<br />
== Approach ==<br />
<br />
At a high level, AugMix does some basic augmentations techniques. These augmentations are often layered to create a high diversity of augmented images. The loss is calculated using the Jensen-Shannon divergence method.<br />
The method proposed by the author can be divided into 3 major sections:<br />
1. Augmentations: The author uses basic data augmentation chains and the composition of data augmentation operations using AutoAugment. A chain is created like shown in the figure above<br />
2. Mixing: The resulting images from these augmentation chains are combined by mixing. The author chose to use elementwise convex combinations for simplicity. The k-dimensional vector of convex coefficients is randomly sampled from a Dirichlet(α, . . . , α) distribution. Once these images are mixed, the author uses a “skip connection” to combine the result of the augmentation chain and the original image through a second random convex combination sampled from a Beta(α, α) distribution.<br />
<br />
3. Jensen-Shannon divergence<br />
<br />
== Data Set Used ==<br />
<br />
The authors use the following datasets for conducting the experiment.<br />
<br />
1. CIFAR 10 - https://www.cs.toronto.edu/~kriz/cifar.html<br />
2. CIFAR 100 - https://www.cs.toronto.edu/~kriz/cifar.html<br />
3. ImageNet - http://image-net.org/download<br />
<br />
== Experiments==<br />
<br />
The author used CIFAR-10-C, CIFAR-100-C, and ImageNet-C datasets which are constructed by adding corruption to the original datasets. The CIFAR-10-P, CIFAR-100-P, and ImageNet-P datasets also modify the original CIFAR and ImageNet datasets. These datasets contain smaller perturbations than CIFAR-C and are used to measure the classifier’s prediction stability.<br />
The metrics used for comparison of the models is the error rate of the algorithm. The clean error is achieved by getting the error rates without applying any corruption of the datasets. In the experiment, the author uses 15 corruption techniques hence the error rate after corruption is taken as the average of all the error rates achieved by the specific model.<br />
In order to assess a model’s uncertainty estimates, we measure its miscalibration. The author uses Brier Score or d RMS Calibration Error for this purpose.<br />
<br />
<br />
===RESUTLS ON CIFAR DATASET===<br />
<br />
For CIFAR datasets, 15 corruptions have been applied<br />
<br />
Setup: The author has used three models for comparison:<br />
1.A DenseNet-BC (k = 12, d = 100)<br />
2.A 40-2 Wide ResNet<br />
3.A ResNeXt-29<br />
The All Convolutional Network and Wide ResNet train for 100 epochs, and the DenseNet and ResNeXt require 200 epochs for convergence and weight decay of 0.0001 for Mixup and 0.0005 otherwise.<br />
<br />
<br />
[[File:CIFAR 1.png|100px|Image: 100 pixels]]<br />
<br />
===RESUTLS ON ImageNet DATASET=====<br />
<br />
== Conclusion ==</div>A2chananhttp://wiki.math.uwaterloo.ca/statwiki/index.php?title=Augmix:_New_Data_Augmentation_method_to_increase_the_robustness_of_the_algorithm&diff=43297Augmix: New Data Augmentation method to increase the robustness of the algorithm2020-11-04T09:47:05Z<p>A2chanan: /* RESUTLS ON CIFAR DATASET== */</p>
<hr />
<div>== Presented by == <br />
Abhinav Chanana<br />
<br />
== Introduction == <br />
Often a times machine learning algorithms assume that the training data is the correct representation of the data encountered during deployment. Algorithms generally ignore the chances of receiving little corruption which leads to less robust and reduction in accuracy as the models try to fit the noise as well for predictions. A small amount of corruptions has the potential to reduce the performance of various models like stated in the Hendrycks & Dietterich (2019) showing that the classification error rises from 25% to 62% when some corruption was introduced on the ImageNet test set. <br />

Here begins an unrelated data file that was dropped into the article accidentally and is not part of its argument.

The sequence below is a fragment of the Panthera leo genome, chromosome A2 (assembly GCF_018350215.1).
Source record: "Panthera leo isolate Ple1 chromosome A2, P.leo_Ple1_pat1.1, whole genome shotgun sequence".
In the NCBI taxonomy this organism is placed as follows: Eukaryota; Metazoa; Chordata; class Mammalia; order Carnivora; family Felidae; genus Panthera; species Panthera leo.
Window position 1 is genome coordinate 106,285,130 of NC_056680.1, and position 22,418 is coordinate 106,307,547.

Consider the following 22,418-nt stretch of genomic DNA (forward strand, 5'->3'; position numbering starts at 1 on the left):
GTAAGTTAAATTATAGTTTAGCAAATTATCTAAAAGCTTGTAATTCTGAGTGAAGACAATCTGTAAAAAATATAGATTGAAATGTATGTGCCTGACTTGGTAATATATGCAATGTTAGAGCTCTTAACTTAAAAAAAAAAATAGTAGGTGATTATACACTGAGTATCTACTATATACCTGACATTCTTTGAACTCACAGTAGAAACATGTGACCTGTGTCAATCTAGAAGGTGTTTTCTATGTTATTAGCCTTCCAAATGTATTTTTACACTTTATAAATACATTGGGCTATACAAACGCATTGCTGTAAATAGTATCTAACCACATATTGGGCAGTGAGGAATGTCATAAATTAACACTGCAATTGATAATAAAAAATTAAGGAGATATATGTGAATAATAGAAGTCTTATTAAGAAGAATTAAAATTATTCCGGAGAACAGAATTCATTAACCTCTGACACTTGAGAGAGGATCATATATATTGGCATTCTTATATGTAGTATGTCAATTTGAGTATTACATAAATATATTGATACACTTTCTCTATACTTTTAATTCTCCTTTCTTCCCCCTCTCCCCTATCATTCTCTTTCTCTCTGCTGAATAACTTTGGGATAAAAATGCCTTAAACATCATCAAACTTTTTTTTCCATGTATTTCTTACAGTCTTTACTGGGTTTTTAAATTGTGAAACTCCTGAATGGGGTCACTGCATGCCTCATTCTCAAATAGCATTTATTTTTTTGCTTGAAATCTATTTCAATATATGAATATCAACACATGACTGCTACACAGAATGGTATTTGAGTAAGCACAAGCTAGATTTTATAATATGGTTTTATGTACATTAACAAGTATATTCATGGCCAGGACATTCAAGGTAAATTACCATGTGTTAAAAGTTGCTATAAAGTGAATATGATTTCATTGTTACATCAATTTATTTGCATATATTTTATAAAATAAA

The problem with introducing some corruptions is that it encourages the models or network to memorize the specific corruptions and is unable to generalize the corruptions. The paper also provides evidences that networks trained on translation augmentations are highly sensitive to shifting of pixels.<br />
The paper comes with a new algorithm known as AugMix, a method which achieves new state-of-the-art results for robustness and uncertainty estimation while maintaining accuracy on standard benchmark datasets. The paper uses CIFAR 10 , CIFAR100 , ImageNet datasets for confirming the results. AUGMIX utilizes stochasticity and diverse augmentations, a Jensen-Shannon Divergence consistency loss, and a formulation to mix multiple augmented images to achieve state-of-the-art performance<br />
<br />
== Approach ==<br />
<br />
At a high level, AugMix does some basic augmentations techniques. These augmentations are often layered to create a high diversity of augmented images. The loss is calculated using the Jensen-Shannon divergence method.<br />
The method proposed by the author can be divided into 3 major sections:<br />
1. Augmentations: The author uses basic data augmentation chains and the composition of data augmentation operations using AutoAugment. A chain is created like shown in the figure above<br />
2. Mixing: The resulting images from these augmentation chains are combined by mixing. The author chose to use elementwise convex combinations for simplicity. The k-dimensional vector of convex coefficients is randomly sampled from a Dirichlet(α, . . . , α) distribution. Once these images are mixed, the author uses a “skip connection” to combine the result of the augmentation chain and the original image through a second random convex combination sampled from a Beta(α, α) distribution.<br />